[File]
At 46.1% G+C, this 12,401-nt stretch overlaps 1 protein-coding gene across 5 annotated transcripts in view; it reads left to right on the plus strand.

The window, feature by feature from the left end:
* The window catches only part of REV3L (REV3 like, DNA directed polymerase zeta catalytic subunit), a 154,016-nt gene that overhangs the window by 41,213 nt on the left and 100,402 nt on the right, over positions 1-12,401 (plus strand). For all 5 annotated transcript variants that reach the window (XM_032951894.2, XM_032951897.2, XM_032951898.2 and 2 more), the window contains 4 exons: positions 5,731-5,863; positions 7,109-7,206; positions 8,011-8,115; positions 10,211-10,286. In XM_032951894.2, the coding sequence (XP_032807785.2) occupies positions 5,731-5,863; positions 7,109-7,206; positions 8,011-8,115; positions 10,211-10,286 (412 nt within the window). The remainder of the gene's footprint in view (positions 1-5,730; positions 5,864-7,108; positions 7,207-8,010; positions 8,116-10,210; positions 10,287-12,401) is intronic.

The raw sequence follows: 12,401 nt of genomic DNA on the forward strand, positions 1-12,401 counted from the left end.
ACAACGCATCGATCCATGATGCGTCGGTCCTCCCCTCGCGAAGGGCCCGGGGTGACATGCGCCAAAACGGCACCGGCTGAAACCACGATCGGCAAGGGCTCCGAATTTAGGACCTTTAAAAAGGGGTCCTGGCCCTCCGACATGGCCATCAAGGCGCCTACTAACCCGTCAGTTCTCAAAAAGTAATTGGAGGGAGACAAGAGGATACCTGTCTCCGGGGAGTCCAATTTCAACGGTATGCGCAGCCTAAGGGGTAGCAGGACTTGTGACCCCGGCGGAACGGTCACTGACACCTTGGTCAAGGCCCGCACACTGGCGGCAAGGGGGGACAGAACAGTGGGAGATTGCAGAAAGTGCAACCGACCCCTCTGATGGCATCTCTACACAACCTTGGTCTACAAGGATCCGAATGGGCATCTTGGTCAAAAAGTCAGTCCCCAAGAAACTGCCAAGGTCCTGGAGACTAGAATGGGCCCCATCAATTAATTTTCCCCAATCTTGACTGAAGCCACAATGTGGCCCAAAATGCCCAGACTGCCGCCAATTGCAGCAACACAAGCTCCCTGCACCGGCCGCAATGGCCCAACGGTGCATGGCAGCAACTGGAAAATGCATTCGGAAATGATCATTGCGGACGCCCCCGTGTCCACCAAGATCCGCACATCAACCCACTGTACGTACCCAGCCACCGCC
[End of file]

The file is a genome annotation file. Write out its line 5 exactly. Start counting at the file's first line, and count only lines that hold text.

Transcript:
ACAACGCATCGATCCATGATGCGTCGGTCCTCCCCTCGCGAAGGGCCCGGGGTGACATGCGCCAAAACGGCACCGGCTGAAACCACGATCGGCAAGGGCTCCGAATTTAGGACCTTTAAAAAGGGGTCCTGGCCCTCCGACATGGCCATCAAGGCGCCTACTAACCCGTCAGTTCTCAAAAAGTAATTGGAGGGAGACAAGAGGATACCTGTCTCCGGGGAGTCCAATTTCAACGGTATGCGCAGCCTAAGGGGTAGCAGGACTTGTGACCCCGGCGGAACGGTCACTGACACCTTGGTCAAGGCCCGCACACTGGCGGCAAGGGGGGACAGAACAGTGGGAGATTGCAGAAAGTGCAACCGACCCCTCTGATGGCATCTCTACACAACCTTGGTCTACAAGGATCCGAATGGGCATCTTGGTCAAAAAGTCAGTCCCCAAGAAACTGCCAAGGTCCTGGAGACTAGAATGGGCCCCATCAATTAATTTTCCCCAATCTTGACTGAAGCCACAATGTGGCCCAAAATGCCCAGACTGCCGCCAATTGCAGCAACACAAGCTCCCTGCACCGGCCGCAATGGCCCAACGGTGCATGGCAGCAACTGGAAAATGCATTCGGAAATGATCATTGCGGACGCCCCCGTGTCCACCAAGATCCGCACATCAACCCACTGTACGTACCCAGCCACCGCC